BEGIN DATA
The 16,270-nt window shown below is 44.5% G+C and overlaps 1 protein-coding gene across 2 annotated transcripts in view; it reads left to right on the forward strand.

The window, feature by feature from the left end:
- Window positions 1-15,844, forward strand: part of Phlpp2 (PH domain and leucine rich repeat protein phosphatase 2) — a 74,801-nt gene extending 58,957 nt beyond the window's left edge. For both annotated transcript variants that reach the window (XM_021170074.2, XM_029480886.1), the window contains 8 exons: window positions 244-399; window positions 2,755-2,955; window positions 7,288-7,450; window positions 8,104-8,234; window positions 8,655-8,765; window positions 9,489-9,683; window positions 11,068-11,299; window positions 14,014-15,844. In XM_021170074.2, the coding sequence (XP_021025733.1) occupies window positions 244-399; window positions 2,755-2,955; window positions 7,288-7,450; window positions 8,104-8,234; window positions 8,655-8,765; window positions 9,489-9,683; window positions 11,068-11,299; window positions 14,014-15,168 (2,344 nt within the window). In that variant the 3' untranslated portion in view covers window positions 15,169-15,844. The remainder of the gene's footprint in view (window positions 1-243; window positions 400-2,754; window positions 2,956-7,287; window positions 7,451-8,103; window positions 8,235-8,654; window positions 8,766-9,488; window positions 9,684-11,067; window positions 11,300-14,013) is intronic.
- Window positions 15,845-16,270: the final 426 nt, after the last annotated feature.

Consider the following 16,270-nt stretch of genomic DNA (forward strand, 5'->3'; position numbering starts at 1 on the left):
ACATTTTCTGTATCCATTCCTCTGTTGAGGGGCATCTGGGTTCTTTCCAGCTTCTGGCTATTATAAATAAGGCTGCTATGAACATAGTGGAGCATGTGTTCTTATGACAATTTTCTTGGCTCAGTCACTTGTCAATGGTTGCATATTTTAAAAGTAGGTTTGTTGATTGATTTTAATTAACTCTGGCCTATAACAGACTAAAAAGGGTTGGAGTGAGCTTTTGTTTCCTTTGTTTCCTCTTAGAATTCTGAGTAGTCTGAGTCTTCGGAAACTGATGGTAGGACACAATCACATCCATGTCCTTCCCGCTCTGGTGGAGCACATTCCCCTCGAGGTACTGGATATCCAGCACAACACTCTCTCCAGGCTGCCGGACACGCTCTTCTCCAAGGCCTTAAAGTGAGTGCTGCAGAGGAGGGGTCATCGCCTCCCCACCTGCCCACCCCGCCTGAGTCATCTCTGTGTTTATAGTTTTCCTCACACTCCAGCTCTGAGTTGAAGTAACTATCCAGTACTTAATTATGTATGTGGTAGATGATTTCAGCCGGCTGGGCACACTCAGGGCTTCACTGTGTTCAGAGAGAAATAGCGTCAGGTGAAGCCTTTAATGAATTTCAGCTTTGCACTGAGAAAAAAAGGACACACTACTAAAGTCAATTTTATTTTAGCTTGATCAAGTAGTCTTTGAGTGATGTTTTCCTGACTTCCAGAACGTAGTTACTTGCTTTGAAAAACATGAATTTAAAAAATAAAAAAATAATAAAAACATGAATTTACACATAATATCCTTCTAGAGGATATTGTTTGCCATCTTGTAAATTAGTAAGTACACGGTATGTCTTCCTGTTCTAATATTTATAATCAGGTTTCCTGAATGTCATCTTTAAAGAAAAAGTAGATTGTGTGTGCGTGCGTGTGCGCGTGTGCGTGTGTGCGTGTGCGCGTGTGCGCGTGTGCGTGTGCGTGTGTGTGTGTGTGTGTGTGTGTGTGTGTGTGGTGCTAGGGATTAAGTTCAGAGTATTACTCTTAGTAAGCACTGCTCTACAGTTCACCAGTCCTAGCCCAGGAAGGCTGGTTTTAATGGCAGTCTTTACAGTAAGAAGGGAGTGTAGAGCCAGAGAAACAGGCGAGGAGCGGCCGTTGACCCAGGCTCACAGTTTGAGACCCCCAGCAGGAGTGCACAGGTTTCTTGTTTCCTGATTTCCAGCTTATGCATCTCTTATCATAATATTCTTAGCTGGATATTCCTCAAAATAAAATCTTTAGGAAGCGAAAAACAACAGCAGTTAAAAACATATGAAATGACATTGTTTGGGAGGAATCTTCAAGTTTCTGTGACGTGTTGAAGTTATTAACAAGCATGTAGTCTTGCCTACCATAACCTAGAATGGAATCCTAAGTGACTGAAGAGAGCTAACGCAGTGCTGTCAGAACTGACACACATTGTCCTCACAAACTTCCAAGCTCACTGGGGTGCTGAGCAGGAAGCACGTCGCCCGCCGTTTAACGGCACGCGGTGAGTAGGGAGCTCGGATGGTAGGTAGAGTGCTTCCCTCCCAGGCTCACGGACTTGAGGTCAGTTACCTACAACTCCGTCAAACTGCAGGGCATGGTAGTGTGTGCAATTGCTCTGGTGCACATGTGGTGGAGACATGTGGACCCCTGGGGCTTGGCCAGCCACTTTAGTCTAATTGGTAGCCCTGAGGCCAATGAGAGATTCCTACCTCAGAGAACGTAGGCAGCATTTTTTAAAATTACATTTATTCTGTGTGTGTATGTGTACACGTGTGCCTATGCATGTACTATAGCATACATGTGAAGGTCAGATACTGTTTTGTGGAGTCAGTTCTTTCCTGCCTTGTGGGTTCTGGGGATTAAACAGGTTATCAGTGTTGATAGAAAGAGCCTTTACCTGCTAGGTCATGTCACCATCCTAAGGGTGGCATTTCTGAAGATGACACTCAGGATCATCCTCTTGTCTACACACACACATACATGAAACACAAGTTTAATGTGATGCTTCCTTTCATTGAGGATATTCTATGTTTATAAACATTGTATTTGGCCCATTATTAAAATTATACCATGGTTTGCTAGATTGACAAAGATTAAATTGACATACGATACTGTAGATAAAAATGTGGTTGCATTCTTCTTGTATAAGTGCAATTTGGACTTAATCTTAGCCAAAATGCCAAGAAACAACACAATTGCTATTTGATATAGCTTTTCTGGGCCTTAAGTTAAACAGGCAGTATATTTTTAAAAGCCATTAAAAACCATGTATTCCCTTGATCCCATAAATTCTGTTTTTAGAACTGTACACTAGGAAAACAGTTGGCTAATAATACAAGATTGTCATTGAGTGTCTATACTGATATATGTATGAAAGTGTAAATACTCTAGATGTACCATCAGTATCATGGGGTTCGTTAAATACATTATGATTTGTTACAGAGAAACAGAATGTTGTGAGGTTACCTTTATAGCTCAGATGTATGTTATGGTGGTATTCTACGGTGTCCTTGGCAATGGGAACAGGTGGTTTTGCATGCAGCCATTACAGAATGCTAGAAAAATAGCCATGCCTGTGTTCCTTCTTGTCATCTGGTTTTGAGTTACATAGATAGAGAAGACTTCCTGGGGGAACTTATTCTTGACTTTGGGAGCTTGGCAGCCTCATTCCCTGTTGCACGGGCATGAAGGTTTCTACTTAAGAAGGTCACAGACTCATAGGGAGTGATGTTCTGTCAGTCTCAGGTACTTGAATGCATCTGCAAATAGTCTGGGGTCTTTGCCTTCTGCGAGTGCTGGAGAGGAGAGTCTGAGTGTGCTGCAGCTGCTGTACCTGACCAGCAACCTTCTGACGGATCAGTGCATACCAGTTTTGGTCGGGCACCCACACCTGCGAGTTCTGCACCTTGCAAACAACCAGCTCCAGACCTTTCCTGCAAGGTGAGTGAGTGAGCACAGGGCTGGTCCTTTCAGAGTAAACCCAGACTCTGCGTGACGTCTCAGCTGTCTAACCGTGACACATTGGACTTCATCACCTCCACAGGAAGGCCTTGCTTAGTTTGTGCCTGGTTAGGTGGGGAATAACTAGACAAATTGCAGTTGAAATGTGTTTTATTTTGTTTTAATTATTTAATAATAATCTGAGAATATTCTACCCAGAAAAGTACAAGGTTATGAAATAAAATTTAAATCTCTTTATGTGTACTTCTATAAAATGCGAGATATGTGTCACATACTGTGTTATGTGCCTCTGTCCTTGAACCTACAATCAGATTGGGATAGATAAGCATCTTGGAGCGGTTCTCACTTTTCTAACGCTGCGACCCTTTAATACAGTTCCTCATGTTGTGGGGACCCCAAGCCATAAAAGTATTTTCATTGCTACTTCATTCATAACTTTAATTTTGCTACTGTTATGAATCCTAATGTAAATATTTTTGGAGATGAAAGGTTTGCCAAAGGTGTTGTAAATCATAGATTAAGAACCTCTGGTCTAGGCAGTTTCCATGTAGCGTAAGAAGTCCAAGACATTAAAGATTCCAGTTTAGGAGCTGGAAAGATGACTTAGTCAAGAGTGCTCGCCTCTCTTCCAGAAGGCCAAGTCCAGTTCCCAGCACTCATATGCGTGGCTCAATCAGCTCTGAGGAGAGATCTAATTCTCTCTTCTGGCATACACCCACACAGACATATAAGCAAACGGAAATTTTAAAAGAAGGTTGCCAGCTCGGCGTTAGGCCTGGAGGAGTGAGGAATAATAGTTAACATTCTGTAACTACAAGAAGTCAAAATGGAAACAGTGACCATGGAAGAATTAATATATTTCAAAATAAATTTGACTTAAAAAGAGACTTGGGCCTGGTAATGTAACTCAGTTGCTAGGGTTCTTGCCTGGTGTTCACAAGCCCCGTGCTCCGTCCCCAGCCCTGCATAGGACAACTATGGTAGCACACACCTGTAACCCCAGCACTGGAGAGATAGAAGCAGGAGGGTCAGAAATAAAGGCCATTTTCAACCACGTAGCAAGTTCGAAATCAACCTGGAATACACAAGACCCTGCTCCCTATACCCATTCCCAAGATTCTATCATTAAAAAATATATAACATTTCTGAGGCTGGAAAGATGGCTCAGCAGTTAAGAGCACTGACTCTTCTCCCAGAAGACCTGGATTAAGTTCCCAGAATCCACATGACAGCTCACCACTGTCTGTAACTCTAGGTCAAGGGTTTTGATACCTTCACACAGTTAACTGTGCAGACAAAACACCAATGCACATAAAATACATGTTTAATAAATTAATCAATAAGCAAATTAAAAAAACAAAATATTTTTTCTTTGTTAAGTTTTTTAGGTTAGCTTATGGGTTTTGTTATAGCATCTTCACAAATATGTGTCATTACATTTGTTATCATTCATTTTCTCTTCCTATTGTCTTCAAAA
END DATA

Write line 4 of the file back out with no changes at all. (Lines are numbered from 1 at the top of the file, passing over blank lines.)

- Window positions 15,845-16,270: the final 426 nt, after the last annotated feature.